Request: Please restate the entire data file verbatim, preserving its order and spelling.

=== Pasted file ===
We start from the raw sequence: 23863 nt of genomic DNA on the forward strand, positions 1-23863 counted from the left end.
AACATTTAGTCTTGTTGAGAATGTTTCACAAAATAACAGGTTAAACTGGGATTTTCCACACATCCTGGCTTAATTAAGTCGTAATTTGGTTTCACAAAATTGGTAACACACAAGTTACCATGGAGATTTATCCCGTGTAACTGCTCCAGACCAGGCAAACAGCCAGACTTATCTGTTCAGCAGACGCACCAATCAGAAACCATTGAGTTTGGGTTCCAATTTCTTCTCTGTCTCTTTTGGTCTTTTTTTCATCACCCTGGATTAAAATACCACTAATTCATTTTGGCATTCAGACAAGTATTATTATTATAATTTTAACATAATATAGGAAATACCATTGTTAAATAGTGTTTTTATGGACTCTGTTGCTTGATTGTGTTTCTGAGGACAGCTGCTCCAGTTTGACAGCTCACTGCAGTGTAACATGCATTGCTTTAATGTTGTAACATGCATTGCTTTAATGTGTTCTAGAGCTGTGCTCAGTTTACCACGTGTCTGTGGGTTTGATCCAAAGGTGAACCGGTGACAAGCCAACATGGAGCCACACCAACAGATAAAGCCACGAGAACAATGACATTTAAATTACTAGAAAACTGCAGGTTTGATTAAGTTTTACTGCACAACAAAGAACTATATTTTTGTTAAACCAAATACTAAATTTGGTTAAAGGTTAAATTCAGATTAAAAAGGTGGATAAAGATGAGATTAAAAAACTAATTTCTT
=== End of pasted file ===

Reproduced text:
We start from the raw sequence: 23863 nt of genomic DNA on the forward strand, positions 1-23863 counted from the left end.
AACATTTAGTCTTGTTGAGAATGTTTCACAAAATAACAGGTTAAACTGGGATTTTCCACACATCCTGGCTTAATTAAGTCGTAATTTGGTTTCACAAAATTGGTAACACACAAGTTACCATGGAGATTTATCCCGTGTAACTGCTCCAGACCAGGCAAACAGCCAGACTTATCTGTTCAGCAGACGCACCAATCAGAAACCATTGAGTTTGGGTTCCAATTTCTTCTCTGTCTCTTTTGGTCTTTTTTTCATCACCCTGGATTAAAATACCACTAATTCATTTTGGCATTCAGACAAGTATTATTATTATAATTTTAACATAATATAGGAAATACCATTGTTAAATAGTGTTTTTATGGACTCTGTTGCTTGATTGTGTTTCTGAGGACAGCTGCTCCAGTTTGACAGCTCACTGCAGTGTAACATGCATTGCTTTAATGTTGTAACATGCATTGCTTTAATGTGTTCTAGAGCTGTGCTCAGTTTACCACGTGTCTGTGGGTTTGATCCAAAGGTGAACCGGTGACAAGCCAACATGGAGCCACACCAACAGATAAAGCCACGAGAACAATGACATTTAAATTACTAGAAAACTGCAGGTTTGATTAAGTTTTACTGCACAACAAAGAACTATATTTTTGTTAAACCAAATACTAAATTTGGTTAAAGGTTAAATTCAGATTAAAAAGGTGGATAAAGATGAGATTAAAAAACTAATTTCTT